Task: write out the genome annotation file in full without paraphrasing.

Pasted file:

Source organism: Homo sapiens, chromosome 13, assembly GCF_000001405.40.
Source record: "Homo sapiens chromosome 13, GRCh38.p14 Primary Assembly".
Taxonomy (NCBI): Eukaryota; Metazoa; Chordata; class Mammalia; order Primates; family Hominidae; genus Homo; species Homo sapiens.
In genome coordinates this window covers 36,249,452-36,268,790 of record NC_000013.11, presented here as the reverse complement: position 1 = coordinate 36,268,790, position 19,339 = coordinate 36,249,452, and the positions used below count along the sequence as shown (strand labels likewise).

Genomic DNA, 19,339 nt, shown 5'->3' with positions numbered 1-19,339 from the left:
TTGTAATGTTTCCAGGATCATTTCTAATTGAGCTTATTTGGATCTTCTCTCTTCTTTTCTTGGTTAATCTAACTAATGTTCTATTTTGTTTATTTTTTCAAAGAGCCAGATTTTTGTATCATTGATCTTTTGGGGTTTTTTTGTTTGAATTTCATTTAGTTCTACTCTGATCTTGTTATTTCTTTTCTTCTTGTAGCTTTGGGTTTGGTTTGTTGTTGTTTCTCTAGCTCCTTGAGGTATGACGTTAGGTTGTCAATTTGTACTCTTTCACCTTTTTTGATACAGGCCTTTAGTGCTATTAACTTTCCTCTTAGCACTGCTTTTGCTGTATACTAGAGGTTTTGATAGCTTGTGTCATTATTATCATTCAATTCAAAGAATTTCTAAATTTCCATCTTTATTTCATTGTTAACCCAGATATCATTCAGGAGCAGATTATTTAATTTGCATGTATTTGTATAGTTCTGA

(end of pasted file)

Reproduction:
Source organism: Homo sapiens, chromosome 13, assembly GCF_000001405.40.
Source record: "Homo sapiens chromosome 13, GRCh38.p14 Primary Assembly".
Taxonomy (NCBI): Eukaryota; Metazoa; Chordata; class Mammalia; order Primates; family Hominidae; genus Homo; species Homo sapiens.
In genome coordinates this window covers 36,249,452-36,268,790 of record NC_000013.11, presented here as the reverse complement: position 1 = coordinate 36,268,790, position 19,339 = coordinate 36,249,452, and the positions used below count along the sequence as shown (strand labels likewise).

Genomic DNA, 19,339 nt, shown 5'->3' with positions numbered 1-19,339 from the left:
TTGTAATGTTTCCAGGATCATTTCTAATTGAGCTTATTTGGATCTTCTCTCTTCTTTTCTTGGTTAATCTAACTAATGTTCTATTTTGTTTATTTTTTCAAAGAGCCAGATTTTTGTATCATTGATCTTTTGGGGTTTTTTTGTTTGAATTTCATTTAGTTCTACTCTGATCTTGTTATTTCTTTTCTTCTTGTAGCTTTGGGTTTGGTTTGTTGTTGTTTCTCTAGCTCCTTGAGGTATGACGTTAGGTTGTCAATTTGTACTCTTTCACCTTTTTTGATACAGGCCTTTAGTGCTATTAACTTTCCTCTTAGCACTGCTTTTGCTGTATACTAGAGGTTTTGATAGCTTGTGTCATTATTATCATTCAATTCAAAGAATTTCTAAATTTCCATCTTTATTTCATTGTTAACCCAGATATCATTCAGGAGCAGATTATTTAATTTGCATGTATTTGTATAGTTCTGA